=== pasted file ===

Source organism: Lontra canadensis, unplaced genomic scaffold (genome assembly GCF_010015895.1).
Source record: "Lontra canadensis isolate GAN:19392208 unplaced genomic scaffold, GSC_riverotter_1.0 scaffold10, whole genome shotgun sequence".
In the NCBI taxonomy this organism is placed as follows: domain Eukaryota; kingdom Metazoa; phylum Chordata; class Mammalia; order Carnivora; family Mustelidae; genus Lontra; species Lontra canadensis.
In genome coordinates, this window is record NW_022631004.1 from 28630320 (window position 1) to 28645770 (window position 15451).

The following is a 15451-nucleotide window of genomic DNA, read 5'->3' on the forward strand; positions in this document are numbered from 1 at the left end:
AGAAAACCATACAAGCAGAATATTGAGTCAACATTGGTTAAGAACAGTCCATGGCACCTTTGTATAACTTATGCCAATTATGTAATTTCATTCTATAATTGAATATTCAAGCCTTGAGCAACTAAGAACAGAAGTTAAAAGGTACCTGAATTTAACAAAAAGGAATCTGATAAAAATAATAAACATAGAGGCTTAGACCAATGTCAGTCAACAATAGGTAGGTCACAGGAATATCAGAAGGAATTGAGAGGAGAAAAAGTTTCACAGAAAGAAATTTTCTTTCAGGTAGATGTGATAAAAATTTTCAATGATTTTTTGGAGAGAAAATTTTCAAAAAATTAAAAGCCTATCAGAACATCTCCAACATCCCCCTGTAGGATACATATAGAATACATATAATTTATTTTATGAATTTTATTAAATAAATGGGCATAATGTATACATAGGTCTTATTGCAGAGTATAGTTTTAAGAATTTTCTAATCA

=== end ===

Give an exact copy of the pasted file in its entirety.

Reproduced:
Source organism: Lontra canadensis, unplaced genomic scaffold (genome assembly GCF_010015895.1).
Source record: "Lontra canadensis isolate GAN:19392208 unplaced genomic scaffold, GSC_riverotter_1.0 scaffold10, whole genome shotgun sequence".
In the NCBI taxonomy this organism is placed as follows: domain Eukaryota; kingdom Metazoa; phylum Chordata; class Mammalia; order Carnivora; family Mustelidae; genus Lontra; species Lontra canadensis.
In genome coordinates, this window is record NW_022631004.1 from 28630320 (window position 1) to 28645770 (window position 15451).

The following is a 15451-nucleotide window of genomic DNA, read 5'->3' on the forward strand; positions in this document are numbered from 1 at the left end:
AGAAAACCATACAAGCAGAATATTGAGTCAACATTGGTTAAGAACAGTCCATGGCACCTTTGTATAACTTATGCCAATTATGTAATTTCATTCTATAATTGAATATTCAAGCCTTGAGCAACTAAGAACAGAAGTTAAAAGGTACCTGAATTTAACAAAAAGGAATCTGATAAAAATAATAAACATAGAGGCTTAGACCAATGTCAGTCAACAATAGGTAGGTCACAGGAATATCAGAAGGAATTGAGAGGAGAAAAAGTTTCACAGAAAGAAATTTTCTTTCAGGTAGATGTGATAAAAATTTTCAATGATTTTTTGGAGAGAAAATTTTCAAAAAATTAAAAGCCTATCAGAACATCTCCAACATCCCCCTGTAGGATACATATAGAATACATATAATTTATTTTATGAATTTTATTAAATAAATGGGCATAATGTATACATAGGTCTTATTGCAGAGTATAGTTTTAAGAATTTTCTAATCA